What behavior of employees makes a hostile workplace
Xenophobic statements in the workplace can lead to dismissal
Anyone who makes xenophobic statements to colleagues sometimes risks being dismissed without notice. Statements hostile to foreigners may well constitute grounds for dismissal. And not only when they are made in the workplace, but also when racist postings are made on social networks that the employer learns about.
What are xenophobic or racist statements?
The offense of sedition is regulated in Section 130 of the Criminal Code: "Anyone who, in a way that is likely to disturb the public peace,
1. incites hatred, calls for violent or arbitrary measures against a national, racial, religious or ethnic group, against parts of the population or against an individual because of his or her membership of a specified group or part of the population
2. Attacks the human dignity of others by insulting, maliciously, contemptuously or slandering a specified group, parts of the population or an individual because of their membership of a specified group or part of the population,
is punished with imprisonment from three months to five years. "
Xenophobic statements in the workplace (© fizkes / fotolia.com) According to Section 130 (2) StGB, this is also the case Disseminating such writings is punishable.
"Insulting, maliciously despising or slandering" is to be understood as defaming groups of the population that can get through Allegations of fact as well as through Value judgments respectively. There must also be a Attack on human dignity to be answered in the affirmative.
Xenophobic or racist statements, which can even constitute a criminal offense, must always be reported by the Freedom of expression delineated become. Article 5 of the Basic Law states: "Everyone has the right to freely express and disseminate his or her opinion in words, writing and images [...]." Freedom of expression is a valuable asset, but its limits are where the personal honor of the other begins or also put a stop to general laws. Insulting or degrading other people by expressing an opinion is not permitted. In the case law, such statements, which lack any factual reference and only aim to offend and defame a person, are called abusive criticism.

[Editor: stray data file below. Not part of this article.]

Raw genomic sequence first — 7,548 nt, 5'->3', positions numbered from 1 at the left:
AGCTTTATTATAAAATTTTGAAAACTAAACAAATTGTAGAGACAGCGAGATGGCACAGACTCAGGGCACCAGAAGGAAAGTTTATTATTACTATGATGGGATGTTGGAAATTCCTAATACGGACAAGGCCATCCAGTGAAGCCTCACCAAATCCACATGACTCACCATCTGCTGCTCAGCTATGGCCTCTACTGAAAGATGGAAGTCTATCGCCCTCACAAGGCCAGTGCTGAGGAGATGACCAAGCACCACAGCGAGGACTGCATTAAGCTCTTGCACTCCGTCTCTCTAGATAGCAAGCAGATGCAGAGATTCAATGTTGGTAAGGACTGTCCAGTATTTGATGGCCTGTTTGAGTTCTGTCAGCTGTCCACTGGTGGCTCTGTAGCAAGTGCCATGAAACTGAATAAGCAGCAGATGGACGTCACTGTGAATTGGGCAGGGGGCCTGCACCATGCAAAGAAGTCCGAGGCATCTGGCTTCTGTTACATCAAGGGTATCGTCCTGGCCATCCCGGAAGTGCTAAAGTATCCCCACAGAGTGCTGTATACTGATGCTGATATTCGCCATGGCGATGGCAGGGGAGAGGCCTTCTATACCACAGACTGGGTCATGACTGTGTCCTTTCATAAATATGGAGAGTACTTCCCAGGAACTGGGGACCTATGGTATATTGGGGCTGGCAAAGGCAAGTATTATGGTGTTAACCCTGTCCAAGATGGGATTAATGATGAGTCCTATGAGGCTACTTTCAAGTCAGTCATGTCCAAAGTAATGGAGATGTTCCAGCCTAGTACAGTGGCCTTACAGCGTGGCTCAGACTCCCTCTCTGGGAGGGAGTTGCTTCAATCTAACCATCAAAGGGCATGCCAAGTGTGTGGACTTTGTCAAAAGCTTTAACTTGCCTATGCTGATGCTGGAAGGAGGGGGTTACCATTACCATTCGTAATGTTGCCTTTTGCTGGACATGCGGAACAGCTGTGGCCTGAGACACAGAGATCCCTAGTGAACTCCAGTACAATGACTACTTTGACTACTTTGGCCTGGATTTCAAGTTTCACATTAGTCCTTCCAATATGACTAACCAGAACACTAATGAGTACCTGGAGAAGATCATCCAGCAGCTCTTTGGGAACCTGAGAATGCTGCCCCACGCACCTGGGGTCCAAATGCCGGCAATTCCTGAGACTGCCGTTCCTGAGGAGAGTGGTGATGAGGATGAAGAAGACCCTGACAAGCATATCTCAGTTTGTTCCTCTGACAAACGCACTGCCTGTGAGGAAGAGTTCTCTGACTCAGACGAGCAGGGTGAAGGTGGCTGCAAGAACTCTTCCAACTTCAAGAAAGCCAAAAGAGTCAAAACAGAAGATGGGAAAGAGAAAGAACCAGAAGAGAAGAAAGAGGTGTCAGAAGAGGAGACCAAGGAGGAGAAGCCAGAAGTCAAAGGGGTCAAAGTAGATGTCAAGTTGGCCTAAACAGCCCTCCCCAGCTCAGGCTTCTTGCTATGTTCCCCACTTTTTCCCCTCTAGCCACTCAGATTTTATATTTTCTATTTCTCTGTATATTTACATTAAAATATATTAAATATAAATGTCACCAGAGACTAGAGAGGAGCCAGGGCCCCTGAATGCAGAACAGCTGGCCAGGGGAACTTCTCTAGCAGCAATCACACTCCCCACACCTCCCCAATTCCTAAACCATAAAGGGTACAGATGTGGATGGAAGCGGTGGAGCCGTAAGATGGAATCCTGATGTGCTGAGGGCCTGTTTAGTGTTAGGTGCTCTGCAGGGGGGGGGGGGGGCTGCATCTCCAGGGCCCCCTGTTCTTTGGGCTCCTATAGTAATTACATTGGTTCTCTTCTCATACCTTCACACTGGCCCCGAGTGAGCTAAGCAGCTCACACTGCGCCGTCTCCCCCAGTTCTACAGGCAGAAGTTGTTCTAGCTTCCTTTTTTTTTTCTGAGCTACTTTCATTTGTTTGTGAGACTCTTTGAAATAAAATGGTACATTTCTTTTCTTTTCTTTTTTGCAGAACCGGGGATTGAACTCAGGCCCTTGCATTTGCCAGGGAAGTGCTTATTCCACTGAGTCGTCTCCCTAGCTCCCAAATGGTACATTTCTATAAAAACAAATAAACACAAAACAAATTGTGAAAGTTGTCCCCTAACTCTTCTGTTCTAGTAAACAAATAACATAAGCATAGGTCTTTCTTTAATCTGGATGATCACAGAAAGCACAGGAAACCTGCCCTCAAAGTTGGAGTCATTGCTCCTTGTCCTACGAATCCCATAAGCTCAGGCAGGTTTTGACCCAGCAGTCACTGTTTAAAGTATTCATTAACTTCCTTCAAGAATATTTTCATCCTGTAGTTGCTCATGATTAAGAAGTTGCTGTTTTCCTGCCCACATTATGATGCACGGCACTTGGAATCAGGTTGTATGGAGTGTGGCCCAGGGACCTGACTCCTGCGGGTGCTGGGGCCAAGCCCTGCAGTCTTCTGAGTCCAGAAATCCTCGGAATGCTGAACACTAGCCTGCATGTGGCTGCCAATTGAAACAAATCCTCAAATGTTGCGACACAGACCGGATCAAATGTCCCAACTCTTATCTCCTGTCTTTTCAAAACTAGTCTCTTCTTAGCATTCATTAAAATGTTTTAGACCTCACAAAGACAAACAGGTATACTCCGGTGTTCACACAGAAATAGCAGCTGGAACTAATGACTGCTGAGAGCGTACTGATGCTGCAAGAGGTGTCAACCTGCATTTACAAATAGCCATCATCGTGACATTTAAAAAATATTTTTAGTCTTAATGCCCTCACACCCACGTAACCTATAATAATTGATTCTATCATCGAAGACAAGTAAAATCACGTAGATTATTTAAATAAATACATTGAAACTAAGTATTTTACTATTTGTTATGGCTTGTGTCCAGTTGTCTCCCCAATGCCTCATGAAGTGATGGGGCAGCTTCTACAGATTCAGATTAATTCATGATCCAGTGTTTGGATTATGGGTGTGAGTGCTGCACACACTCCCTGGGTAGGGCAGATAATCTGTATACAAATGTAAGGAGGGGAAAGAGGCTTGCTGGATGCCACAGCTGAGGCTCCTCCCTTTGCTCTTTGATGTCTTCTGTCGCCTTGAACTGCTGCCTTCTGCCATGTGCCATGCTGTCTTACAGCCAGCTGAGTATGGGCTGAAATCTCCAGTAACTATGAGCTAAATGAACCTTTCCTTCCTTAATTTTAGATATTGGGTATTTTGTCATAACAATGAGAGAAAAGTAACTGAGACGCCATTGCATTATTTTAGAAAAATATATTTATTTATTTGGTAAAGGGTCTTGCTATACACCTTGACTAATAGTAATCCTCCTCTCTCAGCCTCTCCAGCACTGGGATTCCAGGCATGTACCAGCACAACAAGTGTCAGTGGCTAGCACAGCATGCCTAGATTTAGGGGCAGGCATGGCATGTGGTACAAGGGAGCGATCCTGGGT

Xenophobia in the workplace - what can the employer do?
If an employee makes xenophobic statements about a company employee, he is in breach of his contractual obligations. The employer does not have to accept such a breach of duty, he is given the opportunity to treat the employee concerned to terminate due to behavior.
The employer has one for his employees Duty of care. Accordingly, he cannot allow one of his employees to be discriminated against in this way. The obligation to take appropriate measures to protect the discriminated employee from further xenophobic hostility also results from Section 12 (3) of the General Equal Treatment Act (AGG): "If employees violate the prohibition of discrimination in Section 7 (1), the employer must take the appropriate, necessary and appropriate measures to prevent discrimination such as warning, implementation, transfer or termination in individual cases."
And Section 104 of the Works Constitution Act also applies here: "If an employee has repeatedly and seriously disrupted the peace of the company through illegal behavior or gross violation of the principles contained in Section 75 (1), in particular through racial or xenophobic activities, the works council can request the employer to dismiss or transfer him."